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(PTSD) Post Traumatic Stress Disorder

Updated on June 18, 2015

Will you reach out and help someone with PTSD?

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It doesn't take much to let someone know you are there. Wear the "teal".
It doesn't take much to let someone know you are there. Wear the "teal".

Feeling of Dispair

Close your eyes and imagine, that you are all alone, on a dark deserted island. You have no shelter, no food and you are slowly starving to death and you want so desperately to find shelter and food and someone to talk too, but you can't.

A solider who has experienced something that goes against their moral fiber in battle is never prepared for what follows. A guilt, sleeplessness and fear that they are in it alone. The inner turmoil and the daily struggle to go on with business as usual, all the while feeling like an outsider because of what they carry within.

Many give up, many leave behind all that they know because they feel they don't deserve it and many pretend that they don't have an issue because it's "easier", but in reality it isn't.

These are the men and women who have fought for our way of life and our freedom and they have paid the ultimate price. They have lost those freedoms for themselves and are trapped in despair.

Post Traumatic Stress Disorder (PTSD) robs these men and women of their livelihood and puts them on a deserted island. We owe it to them to get them off and give them hope. Hope of a brighter tomorrow, taking it one day at a time.

If you feel any of this, reach out for help. You are not alone.
If you feel any of this, reach out for help. You are not alone.

It's O.k. to Ask for Help

Post Traumatic Stress Disorder (PTSD is a severe anxiety disorder brought on by exposure of any event that results in psychological trauma. It can be brought on by different experiences in ones life, seeing a violent death, rape, etc. Nurses and doctors who experience continued trauma sometime suffer from PTSD. However, with the large number of veterans coming off a war of over 8 years, our veterans with PTSD are large in numbers.

For years men that suffered with PTSD from battle would not seek help for fear of being singled out as having a mental disorder and therefore affecting their chances of promotions or being allowed to continue with their career in the military. Prior to Desert Storm, soldiers didn't have the availibility for PTSD diagnosis or treatment that we have today.

Symptoms of PTSD include flashbacks or nightmares, difficulty sleeping, anger or short temper. Most will last more than a month and cause impairment in functioning in areas both social or occupational.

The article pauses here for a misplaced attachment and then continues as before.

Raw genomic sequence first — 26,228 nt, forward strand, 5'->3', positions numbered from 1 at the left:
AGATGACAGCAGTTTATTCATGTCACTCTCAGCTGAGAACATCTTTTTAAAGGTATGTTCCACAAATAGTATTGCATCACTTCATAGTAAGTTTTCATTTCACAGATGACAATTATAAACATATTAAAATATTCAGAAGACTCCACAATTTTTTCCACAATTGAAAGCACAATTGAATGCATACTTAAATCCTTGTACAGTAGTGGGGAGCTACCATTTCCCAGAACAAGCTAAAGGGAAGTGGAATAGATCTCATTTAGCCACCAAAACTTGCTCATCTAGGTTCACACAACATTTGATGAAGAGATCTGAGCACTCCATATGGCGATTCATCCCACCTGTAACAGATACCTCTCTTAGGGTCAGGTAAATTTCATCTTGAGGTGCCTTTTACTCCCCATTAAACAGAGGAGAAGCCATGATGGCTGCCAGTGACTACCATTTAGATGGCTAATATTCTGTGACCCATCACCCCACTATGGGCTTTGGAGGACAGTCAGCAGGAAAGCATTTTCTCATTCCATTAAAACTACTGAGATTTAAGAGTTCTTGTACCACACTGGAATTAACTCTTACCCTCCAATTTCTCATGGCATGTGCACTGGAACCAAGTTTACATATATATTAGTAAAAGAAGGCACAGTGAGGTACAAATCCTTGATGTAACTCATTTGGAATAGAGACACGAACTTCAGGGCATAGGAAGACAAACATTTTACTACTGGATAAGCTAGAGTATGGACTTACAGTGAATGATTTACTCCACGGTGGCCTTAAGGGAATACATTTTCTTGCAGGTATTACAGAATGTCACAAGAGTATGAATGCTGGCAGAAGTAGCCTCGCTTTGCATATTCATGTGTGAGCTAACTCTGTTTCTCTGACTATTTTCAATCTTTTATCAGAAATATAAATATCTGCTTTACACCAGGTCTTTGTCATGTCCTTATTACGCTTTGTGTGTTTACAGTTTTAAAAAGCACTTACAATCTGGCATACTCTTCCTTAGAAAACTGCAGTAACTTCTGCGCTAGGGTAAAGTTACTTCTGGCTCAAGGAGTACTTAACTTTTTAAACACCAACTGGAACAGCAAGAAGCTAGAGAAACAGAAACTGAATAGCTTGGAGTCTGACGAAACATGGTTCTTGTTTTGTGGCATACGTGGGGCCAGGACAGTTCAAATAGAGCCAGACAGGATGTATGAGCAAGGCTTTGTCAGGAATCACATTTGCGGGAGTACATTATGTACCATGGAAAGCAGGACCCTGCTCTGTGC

President Obama

The Obama administration have worked to see that more doctors and facilities are available to offer these soldiers the help they need and deserve.

Texas Helping Veterans with PTSD

San Antonio, Texas has many medical facilities for military personnel. The Audie Murphy Veterans Hospital and BAMC. They have also added a new facility that will house about 80% of the patient load from the Walter Reed Veterans Hospital. San Antonio, Texas has grown greatly with the influx of Veterans seeking help.

It's o.k. to ask for help, don't let PTSD take over your life, your life is worth a great deal to your family and our country.

Female Veterans Suffer from PTSD

The Veterans Administration has become aware of just how many women need help with PTSD and are working to see that they get help.

Studies show how they can help with PTSD

A recent article stated that tests are being done that show a person who suffers from severe trauma and stays awake for 12 hours after the trauma does not experience the high level of memory retention. The lack of sleep and time allowed for the brain to consume other information did not allow for it to retain the harshness of some situations. Kind of like a bad dream, but you can't remember what happened. While those that slept within the 12 hour time period retained much of what they had experienced.

While it is still in the study period; it is good to know that someone is still out there working to help our soldiers and others who suffer from this illness.

You are not alone....

We are all here for you. Sometimes talking to a stranger is easier than talking to family. If you need to talk to someone, we'll listen. If you have a close friend or family member, reach out to them. The first step is always the hardest, but how many hard steps did you walk to get here?

Don't Go it Alone (you will find links to the following)

  • National Center for PTSD
  • VA Mental Health
  • For Veterans and the General Public
  • Get Help with PTSD


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